Archives by: Lisa Sorg

Lisa Sorg

About the author

Lisa Sorg, Environmental Reporter, joined N.C. Policy Watch in July 2016. She covers environmental issues, including social justice, pollution, climate change and energy policy. Before joining the project, Lisa was the editor and an investigative reporter for INDY Week, covering the environment, housing and city government. She has been a journalist for 22 years, working at magazines, daily newspapers, digital media outlets and alternative newsweeklies.
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Lisa Sorg's articles and posts

Environment Top Story

Experts see a dire warning for North Carolina in new climate crisis numbers

State officials release "resilience plan," but political will remains in question In addition to deaths worldwide from COVID-19 and record unemployment, the globe surpassed another portentous record last month: The amount of carbon dioxide in the atmosphere reached the highest ever recorded — 417.1 parts per million, according to an announcement yesterday by NOAA and the Scripps Institution of Oceanography.

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News Policy Watch Investigates Top Story

State transportation officials grilled at Senate hearing over damning audit

If the North Carolina Department of Transportation's financial practices were a highway, it would be a steep mountain road knotted by switchbacks and imperiled by landslides — and one with few guard rails. DOT overspent its budget by nearly three-quarters of a billion dollars in 2019, according to a performance audit of the department's expenditures released by the State Auditor this month.

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Environment Top Story

Legislators renew bipartisan push for DHHS study of potential cancer clusters

Mysterious cases of rare cancers have baffled North Carolina health officials, but incomplete data, inadequate surveillance and insufficient staff have hampered their ability to investigate suspected cancer clusters. Those conclusions and possible solutions, recently issued by a Cancer Research Advisory Panel, have been incorporated into two bills introduced by lawmakers last week.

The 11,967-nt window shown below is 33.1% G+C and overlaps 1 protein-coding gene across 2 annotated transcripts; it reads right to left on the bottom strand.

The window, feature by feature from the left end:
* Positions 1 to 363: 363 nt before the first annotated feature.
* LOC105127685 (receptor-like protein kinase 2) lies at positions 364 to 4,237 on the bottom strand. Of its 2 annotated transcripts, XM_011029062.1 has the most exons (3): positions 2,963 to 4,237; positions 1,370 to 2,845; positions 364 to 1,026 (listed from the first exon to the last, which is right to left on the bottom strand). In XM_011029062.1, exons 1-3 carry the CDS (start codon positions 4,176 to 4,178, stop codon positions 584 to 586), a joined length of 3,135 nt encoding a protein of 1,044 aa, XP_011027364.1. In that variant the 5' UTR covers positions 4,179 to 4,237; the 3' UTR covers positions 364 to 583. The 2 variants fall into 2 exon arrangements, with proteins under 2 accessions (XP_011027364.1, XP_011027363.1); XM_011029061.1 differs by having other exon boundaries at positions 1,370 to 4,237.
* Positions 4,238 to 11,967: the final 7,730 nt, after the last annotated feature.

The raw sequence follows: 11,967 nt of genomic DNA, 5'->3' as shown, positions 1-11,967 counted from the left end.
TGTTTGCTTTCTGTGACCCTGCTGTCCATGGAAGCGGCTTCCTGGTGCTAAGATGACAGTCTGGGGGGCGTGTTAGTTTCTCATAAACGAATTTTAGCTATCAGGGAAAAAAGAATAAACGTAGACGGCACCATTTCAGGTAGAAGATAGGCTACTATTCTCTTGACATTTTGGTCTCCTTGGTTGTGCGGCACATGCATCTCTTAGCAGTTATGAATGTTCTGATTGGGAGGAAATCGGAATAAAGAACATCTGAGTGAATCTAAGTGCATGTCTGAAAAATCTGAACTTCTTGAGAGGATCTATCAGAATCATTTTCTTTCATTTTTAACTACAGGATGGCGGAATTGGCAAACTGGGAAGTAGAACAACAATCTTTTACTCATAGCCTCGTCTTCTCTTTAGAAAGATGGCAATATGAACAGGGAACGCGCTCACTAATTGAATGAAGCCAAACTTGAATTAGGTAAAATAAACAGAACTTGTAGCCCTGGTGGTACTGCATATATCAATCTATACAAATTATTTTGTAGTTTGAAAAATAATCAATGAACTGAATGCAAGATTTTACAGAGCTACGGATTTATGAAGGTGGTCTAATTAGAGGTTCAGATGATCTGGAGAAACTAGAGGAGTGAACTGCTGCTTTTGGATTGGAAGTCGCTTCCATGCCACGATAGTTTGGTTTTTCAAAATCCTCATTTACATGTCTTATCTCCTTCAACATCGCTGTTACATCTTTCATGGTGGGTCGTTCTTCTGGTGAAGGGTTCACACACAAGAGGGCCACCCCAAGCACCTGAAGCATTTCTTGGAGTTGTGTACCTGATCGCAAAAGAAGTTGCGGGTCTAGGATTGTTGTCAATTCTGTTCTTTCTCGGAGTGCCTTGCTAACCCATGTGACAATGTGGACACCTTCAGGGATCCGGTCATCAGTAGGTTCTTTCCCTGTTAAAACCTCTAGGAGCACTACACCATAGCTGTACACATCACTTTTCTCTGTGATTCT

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Environment Top Story

Will state and county officials approve proposed bridge over troubled water?

Company proposing controversial Wake quarry wants to build truck bridge over polluted creek; environmental advocates seek a public hearing Wake Stone, the company behind a controversial quarry expansion next to Umstead State Park, has significantly changed its mining permit application to include a bridge over Crabtree Creek, a troubled tributary of the Neuse River.

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Environment Top Story

PW investigates: Lack of transparency, scrutiny involving state agency’s Pesticide Section

North Carolina's dated and weak pesticide regulations do little to discourage the misuse of dangerous chemicals A few hours before dawn one March morning in 2013, Johnathan Covington woke to find his young daughter on the couch, crying. The night prior, an acrid smell had begun infiltrating the family home. Covington’s daughter said her eyes hurt and she couldn’t sleep.